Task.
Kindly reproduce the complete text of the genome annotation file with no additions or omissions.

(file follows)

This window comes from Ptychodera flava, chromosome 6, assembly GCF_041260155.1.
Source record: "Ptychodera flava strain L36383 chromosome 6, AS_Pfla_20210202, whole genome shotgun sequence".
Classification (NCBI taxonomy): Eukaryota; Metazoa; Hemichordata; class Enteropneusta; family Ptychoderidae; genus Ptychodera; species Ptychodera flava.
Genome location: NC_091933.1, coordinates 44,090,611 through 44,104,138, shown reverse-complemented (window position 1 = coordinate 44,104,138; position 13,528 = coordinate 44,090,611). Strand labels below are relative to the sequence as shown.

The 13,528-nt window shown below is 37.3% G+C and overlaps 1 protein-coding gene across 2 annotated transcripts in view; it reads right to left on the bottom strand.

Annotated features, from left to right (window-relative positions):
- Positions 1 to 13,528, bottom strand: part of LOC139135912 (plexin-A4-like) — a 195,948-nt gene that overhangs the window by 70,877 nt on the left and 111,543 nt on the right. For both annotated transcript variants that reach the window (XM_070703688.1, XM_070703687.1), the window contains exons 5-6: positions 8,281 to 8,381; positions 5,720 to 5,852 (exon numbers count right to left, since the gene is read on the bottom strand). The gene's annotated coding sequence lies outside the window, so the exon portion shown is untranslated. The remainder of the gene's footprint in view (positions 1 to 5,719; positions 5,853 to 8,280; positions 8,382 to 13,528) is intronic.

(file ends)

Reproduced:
This window comes from Ptychodera flava, chromosome 6, assembly GCF_041260155.1.
Source record: "Ptychodera flava strain L36383 chromosome 6, AS_Pfla_20210202, whole genome shotgun sequence".
Classification (NCBI taxonomy): Eukaryota; Metazoa; Hemichordata; class Enteropneusta; family Ptychoderidae; genus Ptychodera; species Ptychodera flava.
Genome location: NC_091933.1, coordinates 44,090,611 through 44,104,138, shown reverse-complemented (window position 1 = coordinate 44,104,138; position 13,528 = coordinate 44,090,611). Strand labels below are relative to the sequence as shown.

The 13,528-nt window shown below is 37.3% G+C and overlaps 1 protein-coding gene across 2 annotated transcripts in view; it reads right to left on the bottom strand.

Annotated features, from left to right (window-relative positions):
- Positions 1 to 13,528, bottom strand: part of LOC139135912 (plexin-A4-like) — a 195,948-nt gene that overhangs the window by 70,877 nt on the left and 111,543 nt on the right. For both annotated transcript variants that reach the window (XM_070703688.1, XM_070703687.1), the window contains exons 5-6: positions 8,281 to 8,381; positions 5,720 to 5,852 (exon numbers count right to left, since the gene is read on the bottom strand). The gene's annotated coding sequence lies outside the window, so the exon portion shown is untranslated. The remainder of the gene's footprint in view (positions 1 to 5,719; positions 5,853 to 8,280; positions 8,382 to 13,528) is intronic.